Brookline chief, selectmen face civil suit from former police officer
BROOKLINE — On the heels of his failed wrongful termination suit against the town, former Police Sgt. Michael Kurland has filed a civil suit against the board of selectman and Police Chief William Quigley.
The suit, filed in Hillsborough County Superior Court in Nashua on May 30, levels eight charges against the town and Quigley including: wrongful termination; violation of civil rights; intentional infliction of emotional distress; intentional interference with contractual relations; negligent hiring, supervision and retention; defamation; invasion of privacy; violation of the Whistleblower Protection Act.
Kurland joined the Brookline Police Department in 1998 and served as the town's DARE officer. In the spring of 2010, the town and then Police Chief Thomas Goulden parted company – first through Goulden's termination, but following a court settlement, through Goulden's resignation. On April 29, Kurland was named interim police chief while the town conducted a search for a new chief.
In October, though Kurland had applied for the job, the board of selectmen announced that they had hired William Quigley as police chief, despite the fact, according to Kurland's lawsuit, that he had “accomplished more in his six months as interim chief than any other chief had previously done in the same time frame.”
In the suit, Kurland alleged that Quigley had made it known to various police officers outside the Brookline Police Department that “he felt animosity toward the plaintiff and did not intend to work with the plaintiff.”
This alleged animosity started with an arrest of one of Quigley's sons by Kurland and Mason Police Chief Barry Hutchins in 2004 after which the younger Quigley filed a complaint with the Brookline Board of Selectmen stating that Kurland had violated his civil rights.
A later incident involving Kurland and Quigley's other son intensified the animosity, Kurland said.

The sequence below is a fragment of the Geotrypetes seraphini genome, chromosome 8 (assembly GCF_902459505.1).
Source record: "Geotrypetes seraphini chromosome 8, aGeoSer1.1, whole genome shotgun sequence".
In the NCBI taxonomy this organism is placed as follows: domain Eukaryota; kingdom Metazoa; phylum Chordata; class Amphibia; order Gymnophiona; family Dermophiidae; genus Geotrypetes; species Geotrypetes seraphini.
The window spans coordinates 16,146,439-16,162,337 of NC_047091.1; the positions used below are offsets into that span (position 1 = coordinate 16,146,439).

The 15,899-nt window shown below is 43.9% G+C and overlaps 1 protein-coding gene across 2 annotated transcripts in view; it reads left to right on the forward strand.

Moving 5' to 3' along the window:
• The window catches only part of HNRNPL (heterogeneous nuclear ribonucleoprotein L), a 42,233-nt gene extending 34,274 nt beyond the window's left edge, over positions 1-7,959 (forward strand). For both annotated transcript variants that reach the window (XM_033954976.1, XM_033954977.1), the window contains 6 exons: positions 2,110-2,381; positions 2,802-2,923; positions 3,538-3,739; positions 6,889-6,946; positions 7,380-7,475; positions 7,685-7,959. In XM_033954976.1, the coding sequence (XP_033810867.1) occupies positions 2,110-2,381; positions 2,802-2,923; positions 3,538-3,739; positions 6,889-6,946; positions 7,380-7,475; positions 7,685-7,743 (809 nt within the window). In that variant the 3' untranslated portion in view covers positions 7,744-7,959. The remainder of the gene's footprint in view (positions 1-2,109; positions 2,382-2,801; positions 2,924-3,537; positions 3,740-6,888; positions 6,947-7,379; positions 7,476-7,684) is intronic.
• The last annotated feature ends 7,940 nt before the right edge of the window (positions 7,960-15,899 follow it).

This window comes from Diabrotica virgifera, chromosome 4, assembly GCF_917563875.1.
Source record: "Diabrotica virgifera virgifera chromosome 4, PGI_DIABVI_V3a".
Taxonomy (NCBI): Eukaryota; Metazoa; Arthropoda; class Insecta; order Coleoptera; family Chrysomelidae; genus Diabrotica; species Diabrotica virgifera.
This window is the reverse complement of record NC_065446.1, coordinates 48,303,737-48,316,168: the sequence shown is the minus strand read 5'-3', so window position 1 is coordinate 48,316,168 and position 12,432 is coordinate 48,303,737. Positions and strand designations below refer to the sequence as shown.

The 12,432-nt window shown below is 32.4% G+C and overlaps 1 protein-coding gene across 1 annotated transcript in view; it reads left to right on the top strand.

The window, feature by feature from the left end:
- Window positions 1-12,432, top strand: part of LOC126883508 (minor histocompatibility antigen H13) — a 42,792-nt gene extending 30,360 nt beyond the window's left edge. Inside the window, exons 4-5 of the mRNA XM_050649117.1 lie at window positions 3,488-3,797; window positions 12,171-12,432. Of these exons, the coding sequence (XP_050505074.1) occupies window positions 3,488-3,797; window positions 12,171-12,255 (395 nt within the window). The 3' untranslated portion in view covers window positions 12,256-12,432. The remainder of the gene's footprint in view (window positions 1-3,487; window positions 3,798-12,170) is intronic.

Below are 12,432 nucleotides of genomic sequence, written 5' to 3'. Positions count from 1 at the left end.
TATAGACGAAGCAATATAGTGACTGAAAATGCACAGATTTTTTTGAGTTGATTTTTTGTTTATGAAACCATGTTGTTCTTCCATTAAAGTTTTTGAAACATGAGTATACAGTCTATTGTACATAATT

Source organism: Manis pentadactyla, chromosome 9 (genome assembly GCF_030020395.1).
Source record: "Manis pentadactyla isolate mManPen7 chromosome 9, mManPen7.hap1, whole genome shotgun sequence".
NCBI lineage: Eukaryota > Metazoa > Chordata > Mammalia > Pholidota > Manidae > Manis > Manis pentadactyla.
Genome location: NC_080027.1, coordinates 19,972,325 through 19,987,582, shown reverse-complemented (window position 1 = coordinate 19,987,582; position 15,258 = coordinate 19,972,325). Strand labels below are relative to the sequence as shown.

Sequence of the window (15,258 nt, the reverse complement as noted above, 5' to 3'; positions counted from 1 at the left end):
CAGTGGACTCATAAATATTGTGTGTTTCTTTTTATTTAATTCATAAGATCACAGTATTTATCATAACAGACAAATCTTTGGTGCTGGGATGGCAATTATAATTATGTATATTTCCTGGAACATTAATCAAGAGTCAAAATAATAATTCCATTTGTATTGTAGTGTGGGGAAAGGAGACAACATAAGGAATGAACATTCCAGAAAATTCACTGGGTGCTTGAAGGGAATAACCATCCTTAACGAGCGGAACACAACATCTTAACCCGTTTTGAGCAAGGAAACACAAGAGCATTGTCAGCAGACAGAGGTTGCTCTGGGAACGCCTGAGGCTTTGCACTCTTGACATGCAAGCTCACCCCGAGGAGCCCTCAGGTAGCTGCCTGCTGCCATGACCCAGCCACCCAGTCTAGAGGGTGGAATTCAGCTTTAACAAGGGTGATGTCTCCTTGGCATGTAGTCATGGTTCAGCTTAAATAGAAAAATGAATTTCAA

“As soon as Quigley was appointed chief in Brookline, he treated the plaintiff in a hostile and aggressive manner,” Kurland alleged.
Quigley launched an investigation into several departmental or town violations that he believed had been committed by Kurland and found, among other things, that Kurland had used the police department's uniform account to buy personal items, had told a prospective hire his start date before a background check had been completed, and coerced a local business owner into buying signs for a Neighborhood Watch program that he had implemented.
These three incidents, and Kurland's responses to them, were named as the basis for his termination in April 2011, following a three-part hearing and deliberation by the board of selectmen. Though Kurland sued the town for wrongful termination in court, in April 2012, a judge rejected Kurland's suit saying, in part, that Kurland's failure to be forthright had led to the incident involving the uniform account escalated the situation, and that though Kurland accused Quigley of bias, he never proved that bias existed.
In fact, many of the charges raised in the civil suit closely mirror the charges leveled in the wrongful termination suit—charges that were dismissed by the judge. This time, Kurland is demanding a jury trial and will be placing the evidence in the hands of his peers to determine whether his firing was just.
Kurland hasn't requested a specific monetary amount and is instead leaving any potential award, including attorney's fee should he prevail in the suit, in the hands of the court.
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Nancy Bean Foster may be reached at email@example.com.
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